I thought it would be interesting to do some occasional posts on various images of or connected to Mary.
When most people think of Mary they frequently picture the notable portraits of her as queen – namely the wonderful Hans Eworth of Antonis Mor images. The very young Mary can often be overlooked, although admittedly we have few images of her as a preadolescent.
This image of Mary is from a marriage contract between herself and Henri, duc d'Orléans (second son of François I of France). Henri is depicted on the left and between himself and Mary is Hymenaeus, the God of marriage. The marriage contract was ratified on the 18th August 1527 and signified a peace treaty between Henry VIII and François. There had previously been discussion of a marriage between the widowed François and the eleven year old Mary, although it was decided that the eight year old Henri would be her prospective husband.
Mary had previously been betrothed to Henri’s elder brother, the dauphin of France (the heir to the French throne) although the match broke when Henry repudiated the peace treaty between England and France and betrothed Mary instead to the Holy Roman Emperor, Charles V (who was Katherine of Aragon’s nephew, hence Mary’s first cousin). After Charles subsequently abandoned Mary to marry Isabella of Portugal, Henry turned back to France and the treaty of Amiens was made.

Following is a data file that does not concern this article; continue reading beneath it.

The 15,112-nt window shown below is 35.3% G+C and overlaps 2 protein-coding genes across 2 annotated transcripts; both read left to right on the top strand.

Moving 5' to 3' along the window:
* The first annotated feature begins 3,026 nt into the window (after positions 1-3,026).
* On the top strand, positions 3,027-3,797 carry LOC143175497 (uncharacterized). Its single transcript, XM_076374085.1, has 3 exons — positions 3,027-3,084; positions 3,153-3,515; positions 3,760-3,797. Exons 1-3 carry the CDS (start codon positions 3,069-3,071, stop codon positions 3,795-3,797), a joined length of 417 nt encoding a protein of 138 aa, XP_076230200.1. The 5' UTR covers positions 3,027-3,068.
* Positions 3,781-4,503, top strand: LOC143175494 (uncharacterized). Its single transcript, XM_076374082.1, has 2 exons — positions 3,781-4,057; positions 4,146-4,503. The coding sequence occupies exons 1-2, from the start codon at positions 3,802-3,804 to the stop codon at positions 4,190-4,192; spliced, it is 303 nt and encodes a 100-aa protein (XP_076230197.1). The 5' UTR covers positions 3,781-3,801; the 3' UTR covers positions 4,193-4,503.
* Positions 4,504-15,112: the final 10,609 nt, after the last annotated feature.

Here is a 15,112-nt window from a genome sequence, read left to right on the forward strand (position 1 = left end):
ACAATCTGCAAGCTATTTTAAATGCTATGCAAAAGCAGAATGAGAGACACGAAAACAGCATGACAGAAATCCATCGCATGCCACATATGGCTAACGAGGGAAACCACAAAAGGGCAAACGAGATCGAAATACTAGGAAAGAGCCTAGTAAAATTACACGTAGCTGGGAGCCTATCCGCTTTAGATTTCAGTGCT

Accompanying this newfound friendship between France and England was the exchange of honours. François installed Henry as a knight of the Order of St Michael in November 1527 and in the same month Henry made the French king a knight of the Garter. The statutes of the Order of the Garter that was presented to François can be seen to the left. At the bottom there is a woman holding together the Tudor rose and the French fleurs-de-lis, indicating the unity between the two kings. She is Concord and it has been suggested that she is representing Princess Mary, whose marriage to the French prince would cement the treaty.
Ultimately Mary and Henri did not marry – talk of the marriage dissolved with the alliance and when Mary’s status was attacked by father’s decision to annul his first marriage. The year in which Henry VIII officially annulled his marriage to Katherine of Aragon and Mary was subsequently illegitimatised marked Henri’s marriage to Catherine de’Medici. Both Henri and Mary would go on to be monarchs – Henri became his father’s heir in 1536 and ruled as Henri II (1547-1559). Despite the peaceful tone of the treaty that once promised Mary and Henri to each other, the pair would ultimately engage in conflict and it was to Henri that Mary lost Calais.
Charles Giry-Deloison, ‘A Diplomatic Revolution? Anglo-French Relations and the Treaties of 1527’, in David Starkey (ed.), Henry VIII: A European Court in England (London, 1991), pp. 77-87.
David Starkey, 'The Order of the Garter and St Michael', in David Starkey (ed.), Henry VIII: A European Court in England (London, 1991), pp. 94-99.